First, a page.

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Catheters are tubes that can be inserted into the body to allow for either the drainage or administration of fluids to and from the body. One that is divided into two parts is called a split catheter. This specific type of catheter is normally used in the process of hemodialysis, facilitating the exchange of blood for those who must undergo frequent cleaning of the blood due to kidney failure. The split catheter is surgically implanted in patients to minimize the need to repeatedly puncture veins for dialysis treatments.
During hemodialysis, most commonly referred to as dialysis, it is necessary to remove the blood from the body, mechanically filter it, and return it to the body. This is performed on an ongoing basis. During this process, blood flows out of the body, through the dialysis machine where it is cleaned, and filters back into the body in one continuous loop.
In order to filter properly, blood must be removed from the patient through one tube and sent to the machine, then returned to the patient through another tube. For patients without a catheter, this means that two needles must be inserted into his or her veins every time dialysis is performed, usually three times per week. One needle is used to remove the blood from the patient and send it to the dialysis machine, and the other needle provides an access point for the return of the cleaned blood to the patient.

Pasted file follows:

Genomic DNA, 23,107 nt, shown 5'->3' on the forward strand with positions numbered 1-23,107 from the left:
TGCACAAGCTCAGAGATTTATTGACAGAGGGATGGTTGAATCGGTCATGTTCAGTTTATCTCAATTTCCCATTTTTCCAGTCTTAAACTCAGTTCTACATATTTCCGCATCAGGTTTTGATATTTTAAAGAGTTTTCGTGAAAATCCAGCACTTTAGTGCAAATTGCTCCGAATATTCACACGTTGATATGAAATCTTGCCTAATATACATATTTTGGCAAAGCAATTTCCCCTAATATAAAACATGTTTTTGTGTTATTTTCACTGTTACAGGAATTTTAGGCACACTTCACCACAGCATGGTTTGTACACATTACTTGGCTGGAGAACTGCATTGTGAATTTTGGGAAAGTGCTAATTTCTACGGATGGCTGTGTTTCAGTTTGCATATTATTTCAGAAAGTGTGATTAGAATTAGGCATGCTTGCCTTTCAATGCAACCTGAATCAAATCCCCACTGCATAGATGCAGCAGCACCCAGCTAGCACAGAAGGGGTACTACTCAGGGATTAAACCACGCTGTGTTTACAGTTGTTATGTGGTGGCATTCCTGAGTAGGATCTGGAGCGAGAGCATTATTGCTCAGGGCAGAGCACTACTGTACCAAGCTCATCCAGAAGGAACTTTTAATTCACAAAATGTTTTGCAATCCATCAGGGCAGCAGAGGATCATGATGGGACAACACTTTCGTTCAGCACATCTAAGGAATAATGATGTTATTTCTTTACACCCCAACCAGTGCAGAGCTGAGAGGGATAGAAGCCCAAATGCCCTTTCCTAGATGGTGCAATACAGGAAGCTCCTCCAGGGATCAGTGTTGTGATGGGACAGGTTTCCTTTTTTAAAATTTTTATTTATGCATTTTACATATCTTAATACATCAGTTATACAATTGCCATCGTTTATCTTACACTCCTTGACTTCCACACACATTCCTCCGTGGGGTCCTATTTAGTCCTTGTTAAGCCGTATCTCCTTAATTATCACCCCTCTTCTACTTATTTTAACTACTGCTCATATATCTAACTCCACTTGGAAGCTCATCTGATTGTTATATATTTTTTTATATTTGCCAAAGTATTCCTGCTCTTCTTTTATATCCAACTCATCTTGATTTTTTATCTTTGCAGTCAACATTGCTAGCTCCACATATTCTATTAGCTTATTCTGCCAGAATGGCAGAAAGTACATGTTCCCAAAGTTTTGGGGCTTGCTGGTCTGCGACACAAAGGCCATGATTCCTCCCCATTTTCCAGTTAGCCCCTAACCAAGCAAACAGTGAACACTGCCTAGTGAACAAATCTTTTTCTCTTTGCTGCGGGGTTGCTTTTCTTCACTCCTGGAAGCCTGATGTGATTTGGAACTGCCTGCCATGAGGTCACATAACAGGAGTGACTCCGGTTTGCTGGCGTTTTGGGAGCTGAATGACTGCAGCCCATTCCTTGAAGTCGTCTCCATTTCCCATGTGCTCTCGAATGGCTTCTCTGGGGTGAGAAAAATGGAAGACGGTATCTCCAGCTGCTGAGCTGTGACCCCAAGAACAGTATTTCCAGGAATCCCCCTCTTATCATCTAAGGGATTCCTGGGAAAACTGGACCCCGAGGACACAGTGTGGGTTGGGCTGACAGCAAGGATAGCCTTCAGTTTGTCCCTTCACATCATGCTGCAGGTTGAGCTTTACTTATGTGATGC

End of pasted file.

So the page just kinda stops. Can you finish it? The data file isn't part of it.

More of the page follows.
In many cases, a split catheter is surgically implanted in the hemodialysis patient to allow access to the circulatory system without the need to place needles in the veins every single time the patient receives treatment. A catheter is typically preferred for patients who are receiving relatively short term dialysis or who have problems that prevent the use of other access methods. A surgeon places the split catheter in the patient's body, usually connecting it to the jugular vein to provide the best rate of flow through the tubing when it is accessed. The rest of the catheter is tunneled underneath the skin, and the access ports are brought out through the person’s chest several inches from where it enters the jugular. This distance helps to provide a barrier to infection, though infection is still a common problem with any kind of catheter use.
Once the catheter is in place, it can be used to provide easy access to the patient’s circulatory system. The split catheter has two tubes, or lumens, on it, both of which enter the jugular vein under the skin. It also has two separate access points where it exits the body. One of these is connected to the input side of the dialysis machine and the other is connected to the output side. This allows all of the blood to flow out one half of the split catheter, through the dialysis machine, and back into the body through the other half of the catheter to complete the circuit.